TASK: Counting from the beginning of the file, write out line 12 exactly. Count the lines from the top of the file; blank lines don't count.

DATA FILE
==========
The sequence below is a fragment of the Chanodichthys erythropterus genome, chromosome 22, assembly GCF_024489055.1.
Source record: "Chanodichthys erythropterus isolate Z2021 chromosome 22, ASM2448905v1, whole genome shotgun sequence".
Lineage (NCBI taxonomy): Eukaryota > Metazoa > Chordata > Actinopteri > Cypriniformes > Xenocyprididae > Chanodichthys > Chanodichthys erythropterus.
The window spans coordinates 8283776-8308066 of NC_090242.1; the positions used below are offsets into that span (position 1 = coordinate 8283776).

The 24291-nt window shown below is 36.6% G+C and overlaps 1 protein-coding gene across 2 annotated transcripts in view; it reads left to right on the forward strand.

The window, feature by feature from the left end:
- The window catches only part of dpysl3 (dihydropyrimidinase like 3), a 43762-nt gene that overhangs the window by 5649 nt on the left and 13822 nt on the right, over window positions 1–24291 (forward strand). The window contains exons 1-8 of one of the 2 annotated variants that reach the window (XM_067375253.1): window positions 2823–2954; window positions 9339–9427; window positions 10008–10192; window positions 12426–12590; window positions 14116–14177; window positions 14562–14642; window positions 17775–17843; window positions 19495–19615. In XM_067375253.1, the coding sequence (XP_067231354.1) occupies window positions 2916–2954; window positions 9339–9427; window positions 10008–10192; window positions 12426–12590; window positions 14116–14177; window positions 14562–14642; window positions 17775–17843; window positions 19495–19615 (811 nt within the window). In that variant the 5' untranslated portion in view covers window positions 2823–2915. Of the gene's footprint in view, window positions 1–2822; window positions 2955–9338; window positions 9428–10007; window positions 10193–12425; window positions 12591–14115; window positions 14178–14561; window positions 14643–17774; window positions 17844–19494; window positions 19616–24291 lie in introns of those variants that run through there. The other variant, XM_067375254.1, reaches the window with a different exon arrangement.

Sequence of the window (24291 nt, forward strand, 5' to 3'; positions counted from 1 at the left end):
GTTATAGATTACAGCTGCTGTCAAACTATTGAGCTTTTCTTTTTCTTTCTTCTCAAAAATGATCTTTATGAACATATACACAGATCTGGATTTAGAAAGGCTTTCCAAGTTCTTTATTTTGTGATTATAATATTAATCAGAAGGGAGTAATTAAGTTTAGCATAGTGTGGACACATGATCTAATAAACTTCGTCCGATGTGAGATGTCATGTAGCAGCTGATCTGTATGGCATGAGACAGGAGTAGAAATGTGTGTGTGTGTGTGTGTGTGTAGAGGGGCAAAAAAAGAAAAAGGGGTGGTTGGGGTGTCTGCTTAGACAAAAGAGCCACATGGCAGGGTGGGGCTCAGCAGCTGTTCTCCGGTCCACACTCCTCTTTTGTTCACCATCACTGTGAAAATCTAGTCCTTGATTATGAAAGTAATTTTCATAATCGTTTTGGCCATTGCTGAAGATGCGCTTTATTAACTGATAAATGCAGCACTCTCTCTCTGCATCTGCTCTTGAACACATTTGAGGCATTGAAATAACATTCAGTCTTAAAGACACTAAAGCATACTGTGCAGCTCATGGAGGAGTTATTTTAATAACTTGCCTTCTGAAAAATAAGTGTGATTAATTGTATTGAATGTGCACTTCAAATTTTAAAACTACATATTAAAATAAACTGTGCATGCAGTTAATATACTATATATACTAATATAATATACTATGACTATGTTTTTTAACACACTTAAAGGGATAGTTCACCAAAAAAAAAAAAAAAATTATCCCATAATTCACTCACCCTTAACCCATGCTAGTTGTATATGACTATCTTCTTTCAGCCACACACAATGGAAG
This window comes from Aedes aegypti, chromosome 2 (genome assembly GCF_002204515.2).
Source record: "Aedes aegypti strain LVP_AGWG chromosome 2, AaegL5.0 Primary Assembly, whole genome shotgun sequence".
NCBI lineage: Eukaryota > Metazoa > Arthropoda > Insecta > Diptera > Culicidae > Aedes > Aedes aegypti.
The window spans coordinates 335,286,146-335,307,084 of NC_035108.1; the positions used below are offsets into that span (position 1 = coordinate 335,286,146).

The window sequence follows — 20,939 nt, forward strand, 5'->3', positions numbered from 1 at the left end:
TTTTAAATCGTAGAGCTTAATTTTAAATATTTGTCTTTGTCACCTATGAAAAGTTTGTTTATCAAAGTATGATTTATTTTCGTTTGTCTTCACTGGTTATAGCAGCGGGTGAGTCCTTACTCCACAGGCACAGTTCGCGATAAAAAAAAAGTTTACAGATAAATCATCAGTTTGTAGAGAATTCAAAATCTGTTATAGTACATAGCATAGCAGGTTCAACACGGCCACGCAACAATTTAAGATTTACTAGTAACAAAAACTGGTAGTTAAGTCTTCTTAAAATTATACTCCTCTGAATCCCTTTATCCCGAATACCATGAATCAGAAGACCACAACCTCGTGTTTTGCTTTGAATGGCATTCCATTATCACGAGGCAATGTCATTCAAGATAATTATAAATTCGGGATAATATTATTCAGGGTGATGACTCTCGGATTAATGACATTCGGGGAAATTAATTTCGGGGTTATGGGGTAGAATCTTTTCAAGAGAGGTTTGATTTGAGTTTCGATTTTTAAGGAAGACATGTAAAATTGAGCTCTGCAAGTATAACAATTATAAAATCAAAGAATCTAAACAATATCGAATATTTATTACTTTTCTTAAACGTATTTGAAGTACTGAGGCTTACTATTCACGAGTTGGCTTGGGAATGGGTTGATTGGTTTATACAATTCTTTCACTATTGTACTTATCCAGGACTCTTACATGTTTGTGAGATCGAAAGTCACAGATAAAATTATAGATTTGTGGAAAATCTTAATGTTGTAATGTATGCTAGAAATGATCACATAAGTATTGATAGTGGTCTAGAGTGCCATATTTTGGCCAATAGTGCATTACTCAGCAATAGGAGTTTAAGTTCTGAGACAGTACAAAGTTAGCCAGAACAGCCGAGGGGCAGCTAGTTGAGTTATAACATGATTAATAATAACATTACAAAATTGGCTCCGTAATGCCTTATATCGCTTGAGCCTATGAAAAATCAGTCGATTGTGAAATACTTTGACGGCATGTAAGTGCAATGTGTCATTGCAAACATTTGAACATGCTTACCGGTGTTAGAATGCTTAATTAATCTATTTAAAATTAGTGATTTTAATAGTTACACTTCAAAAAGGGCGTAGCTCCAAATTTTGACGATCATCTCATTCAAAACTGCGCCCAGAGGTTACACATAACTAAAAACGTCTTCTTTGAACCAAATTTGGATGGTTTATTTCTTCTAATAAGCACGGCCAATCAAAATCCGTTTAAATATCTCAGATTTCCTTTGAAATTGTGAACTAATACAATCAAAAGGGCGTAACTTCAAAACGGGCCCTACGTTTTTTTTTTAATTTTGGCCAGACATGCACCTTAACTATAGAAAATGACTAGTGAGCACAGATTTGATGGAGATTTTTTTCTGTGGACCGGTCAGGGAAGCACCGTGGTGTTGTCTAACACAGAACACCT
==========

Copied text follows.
NCBI lineage: Eukaryota > Metazoa > Arthropoda > Insecta > Diptera > Culicidae > Aedes > Aedes aegypti.